A phase III study by Bidard et al investigated whether circulating tumor cells could help physicians choose between hormone therapy or chemotherapy as front-line therapy for patients with estrogen receptor (ER)-positive, HER2-negative metastatic breast cancer. The researchers concluded that the circulating tumor cell count could be an objective decision-making tool when considering first-line therapy for these patients.
In addition, subgroup analyses showed that in patients with discordant treatment recommendations between the clinician estimate and the circulating tumor cell count, front-line chemotherapy was associated with a significant decrease in the risk of death. The study (Abstract GS3-07) was presented at the 2018 San Antonio Breast Cancer Symposium.
Study Methodology and Results
In this phase III study, the researchers randomly assigned 761 patients to either a clinically driven treatment arm of hormone therapy or chemotherapy as decided by a physician based on clinical factors, or a circulating tumor cell–driven treatment arm. (In the latter patients, hormone therapy was administered if 7.5 mL of blood had less than 5 circulating tumor cells, and chemotherapy was administered if 7.5 mL of blood had 5 or more circulating tumor cells.)
After randomization in the clinically driven arm of the study, 72.6% of the patients received hormone therapy and 27.4% received chemotherapy. In the circulating tumor cell–driven arm, among those likely to receive hormone therapy by clinically driven choice, this treatment option was confirmed by a low circulating tumor cell count in 66.7% of the patients; the remaining 33.3% were switched to chemotherapy based on a high circulating tumor cell count. Among patients likely to receive chemotherapy by clinically driven choice, this treatment option was confirmed by a high circulating tumor cell count in 48.1% of the patients. The remaining 52.9% were switched to hormone therapy based on a low circulating tumor cell count.
The primary endpoint was met with progression-free survival proving noninferior in the circulating tumor cell–driven arm, compared with the clinically driven arm.
Patients whose treatment was escalated to chemotherapy based on their circulating tumor cell count had a significantly longer progression-free survival (median = 10.5 months with hormone therapy in the clinically driven arm in patients with a high circulating tumor cell count vs 15.5 months with chemotherapy in the circulating tumor cell arm) and showed a trend toward longer overall survival—37.1 vs 42 months, respectively. In contrast, patients whose treatment was de-escalated to hormone therapy based on their circulating tumor cell count had nonsignificantly shorter progression-free survival and overall survival compared with patients who received chemotherapy in the clinically driven arm with a low circulating tumor cell count.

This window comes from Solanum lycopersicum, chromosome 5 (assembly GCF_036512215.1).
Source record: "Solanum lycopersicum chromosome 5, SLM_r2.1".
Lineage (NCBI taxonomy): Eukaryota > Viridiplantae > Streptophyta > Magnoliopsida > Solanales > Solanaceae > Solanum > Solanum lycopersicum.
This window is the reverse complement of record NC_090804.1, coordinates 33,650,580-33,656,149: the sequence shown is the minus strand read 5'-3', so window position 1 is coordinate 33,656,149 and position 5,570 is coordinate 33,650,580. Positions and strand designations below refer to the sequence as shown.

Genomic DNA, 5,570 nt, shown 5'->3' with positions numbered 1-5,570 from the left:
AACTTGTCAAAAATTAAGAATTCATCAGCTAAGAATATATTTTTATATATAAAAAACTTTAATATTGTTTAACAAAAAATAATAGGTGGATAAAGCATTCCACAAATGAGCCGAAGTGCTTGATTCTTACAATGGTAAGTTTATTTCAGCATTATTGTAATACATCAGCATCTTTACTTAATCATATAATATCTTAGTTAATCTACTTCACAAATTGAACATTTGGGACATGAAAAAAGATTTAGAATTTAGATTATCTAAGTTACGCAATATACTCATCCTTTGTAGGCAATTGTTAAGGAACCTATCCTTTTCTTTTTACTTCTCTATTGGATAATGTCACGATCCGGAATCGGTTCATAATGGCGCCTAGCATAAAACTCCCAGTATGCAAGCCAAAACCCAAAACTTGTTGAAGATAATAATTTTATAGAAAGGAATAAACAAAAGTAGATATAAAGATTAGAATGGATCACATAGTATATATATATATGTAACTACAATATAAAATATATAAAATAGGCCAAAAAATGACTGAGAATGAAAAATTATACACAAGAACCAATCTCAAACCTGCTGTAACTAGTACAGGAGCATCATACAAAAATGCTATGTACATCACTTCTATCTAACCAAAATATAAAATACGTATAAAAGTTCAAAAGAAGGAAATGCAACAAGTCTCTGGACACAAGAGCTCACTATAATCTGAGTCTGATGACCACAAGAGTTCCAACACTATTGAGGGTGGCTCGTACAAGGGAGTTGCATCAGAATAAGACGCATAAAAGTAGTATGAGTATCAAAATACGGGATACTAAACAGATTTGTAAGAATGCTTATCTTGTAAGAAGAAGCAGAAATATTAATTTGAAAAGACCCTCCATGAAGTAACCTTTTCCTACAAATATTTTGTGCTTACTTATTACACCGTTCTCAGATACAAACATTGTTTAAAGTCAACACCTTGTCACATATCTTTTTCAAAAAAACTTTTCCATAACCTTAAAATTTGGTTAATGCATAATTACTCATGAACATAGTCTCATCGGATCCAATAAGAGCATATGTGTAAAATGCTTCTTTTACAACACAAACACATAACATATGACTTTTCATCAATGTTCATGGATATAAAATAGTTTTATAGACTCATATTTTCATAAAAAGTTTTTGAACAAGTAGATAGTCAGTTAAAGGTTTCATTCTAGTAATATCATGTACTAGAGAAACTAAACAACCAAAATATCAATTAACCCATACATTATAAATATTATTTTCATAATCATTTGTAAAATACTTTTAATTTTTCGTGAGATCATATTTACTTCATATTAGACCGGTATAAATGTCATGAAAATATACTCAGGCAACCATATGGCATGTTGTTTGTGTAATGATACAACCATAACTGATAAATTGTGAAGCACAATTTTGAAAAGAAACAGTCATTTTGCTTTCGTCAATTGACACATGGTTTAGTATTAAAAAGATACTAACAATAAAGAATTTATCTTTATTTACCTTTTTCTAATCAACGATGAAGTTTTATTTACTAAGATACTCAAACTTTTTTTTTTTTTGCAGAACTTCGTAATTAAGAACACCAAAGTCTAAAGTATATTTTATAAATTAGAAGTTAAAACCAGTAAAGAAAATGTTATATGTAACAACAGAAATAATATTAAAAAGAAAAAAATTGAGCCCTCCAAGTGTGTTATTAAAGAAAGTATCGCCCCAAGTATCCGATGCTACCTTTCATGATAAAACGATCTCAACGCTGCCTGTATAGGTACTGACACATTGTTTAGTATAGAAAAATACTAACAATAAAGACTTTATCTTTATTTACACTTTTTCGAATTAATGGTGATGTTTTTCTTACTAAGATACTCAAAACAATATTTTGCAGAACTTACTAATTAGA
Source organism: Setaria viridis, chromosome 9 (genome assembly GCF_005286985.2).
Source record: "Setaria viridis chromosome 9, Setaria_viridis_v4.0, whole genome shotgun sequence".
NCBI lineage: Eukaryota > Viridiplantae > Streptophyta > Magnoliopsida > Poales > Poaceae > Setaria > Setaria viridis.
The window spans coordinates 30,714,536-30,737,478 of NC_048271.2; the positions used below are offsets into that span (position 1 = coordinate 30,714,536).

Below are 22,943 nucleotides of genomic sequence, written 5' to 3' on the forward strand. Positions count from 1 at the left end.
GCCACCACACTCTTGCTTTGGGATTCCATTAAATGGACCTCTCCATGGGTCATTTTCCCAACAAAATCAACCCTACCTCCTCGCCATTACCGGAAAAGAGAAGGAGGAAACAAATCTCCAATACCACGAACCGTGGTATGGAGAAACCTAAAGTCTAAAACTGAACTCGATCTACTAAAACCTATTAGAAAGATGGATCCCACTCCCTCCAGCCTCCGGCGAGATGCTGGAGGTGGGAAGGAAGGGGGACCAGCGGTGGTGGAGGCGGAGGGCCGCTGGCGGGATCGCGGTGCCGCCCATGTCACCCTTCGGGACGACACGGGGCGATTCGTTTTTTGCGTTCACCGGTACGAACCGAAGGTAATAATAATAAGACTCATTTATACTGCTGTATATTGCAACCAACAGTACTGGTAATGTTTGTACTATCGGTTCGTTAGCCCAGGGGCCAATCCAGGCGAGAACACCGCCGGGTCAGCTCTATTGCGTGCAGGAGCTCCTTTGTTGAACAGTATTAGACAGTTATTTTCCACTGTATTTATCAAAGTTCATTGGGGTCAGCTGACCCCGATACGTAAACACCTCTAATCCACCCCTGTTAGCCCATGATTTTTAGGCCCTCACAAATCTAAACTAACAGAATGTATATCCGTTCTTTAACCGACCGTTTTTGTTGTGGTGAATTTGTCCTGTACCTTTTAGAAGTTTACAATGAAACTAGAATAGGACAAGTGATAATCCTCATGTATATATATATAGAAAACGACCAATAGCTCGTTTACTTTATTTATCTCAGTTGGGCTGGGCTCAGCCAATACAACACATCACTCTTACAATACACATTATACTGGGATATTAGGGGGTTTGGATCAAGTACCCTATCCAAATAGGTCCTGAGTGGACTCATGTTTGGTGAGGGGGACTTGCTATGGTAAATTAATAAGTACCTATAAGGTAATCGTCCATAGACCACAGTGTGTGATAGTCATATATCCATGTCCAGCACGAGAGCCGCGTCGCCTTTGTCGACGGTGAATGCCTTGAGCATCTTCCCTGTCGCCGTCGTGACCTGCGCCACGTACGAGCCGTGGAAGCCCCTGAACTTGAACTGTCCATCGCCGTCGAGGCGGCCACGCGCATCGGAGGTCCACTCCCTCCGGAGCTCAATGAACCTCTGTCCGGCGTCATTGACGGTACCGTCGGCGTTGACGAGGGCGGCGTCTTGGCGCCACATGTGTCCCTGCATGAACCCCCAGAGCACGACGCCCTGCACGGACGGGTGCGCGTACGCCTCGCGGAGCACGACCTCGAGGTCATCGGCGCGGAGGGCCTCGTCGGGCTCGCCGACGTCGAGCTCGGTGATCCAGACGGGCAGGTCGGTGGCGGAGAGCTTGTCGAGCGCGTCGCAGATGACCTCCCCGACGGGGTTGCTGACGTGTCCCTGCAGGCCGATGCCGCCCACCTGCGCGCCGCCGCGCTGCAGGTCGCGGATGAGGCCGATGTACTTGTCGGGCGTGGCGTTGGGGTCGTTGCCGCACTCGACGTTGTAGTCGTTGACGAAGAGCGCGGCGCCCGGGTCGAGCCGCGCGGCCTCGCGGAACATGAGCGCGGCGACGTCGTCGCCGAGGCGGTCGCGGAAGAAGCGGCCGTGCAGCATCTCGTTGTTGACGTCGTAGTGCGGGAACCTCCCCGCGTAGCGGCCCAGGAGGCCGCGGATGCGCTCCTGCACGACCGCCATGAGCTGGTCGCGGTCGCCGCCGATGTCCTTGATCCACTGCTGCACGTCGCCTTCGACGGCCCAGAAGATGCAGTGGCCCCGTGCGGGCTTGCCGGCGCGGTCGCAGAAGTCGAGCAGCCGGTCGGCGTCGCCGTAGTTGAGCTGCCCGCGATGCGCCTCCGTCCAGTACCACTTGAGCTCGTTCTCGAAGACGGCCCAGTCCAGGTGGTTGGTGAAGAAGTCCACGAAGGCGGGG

An analysis that focused on the two subgroups of 292 patients with discordant treatment recommendations showed that patients treated with front-line chemotherapy had a significantly longer progression-free survival (34% less likely to experience disease progression) and overall survival (35% lower risk of death). Overall survival rates at 24 months were 82.9% in patients treated with chemotherapy (and eventually followed by maintenance hormone therapy) vs 74.7% in patients treated with front-line hormone therapy.
Reducing Mortality Rates
“Circulating tumor cell count has been investigated in thousands of [patients with breast cancer] worldwide over the past decade, and numerous analyses have established that, beyond performance status, circulating tumor cell count is the strongest prognostic marker in [patients with] ER-positive, HER2-negative stage IV breast cancer,” said Francois-Clement Bidard, MD, PhD, Professor of Medical Oncology at the Institut Curie, Saint-Cloud in Paris and the University of Versailles in France, and the lead author of this study, in a statement.
“In our study,” Dr. Bidard continued, “not only have we demonstrated that basing the decision on [circulating tumor cell] count alone does not harm patients in the overall study population, but subgroup analyses show that in the 292 patients with discordant treatment recommendations, front-line chemotherapy was associated with a significant 35% decrease in the risk of death.”
Disclosure: Funding for this study was provided by the French Ministry of Health, Menarini Silicon Biosystems, and Institut Curie. See the study authors’ full disclosures at sabcs.org.
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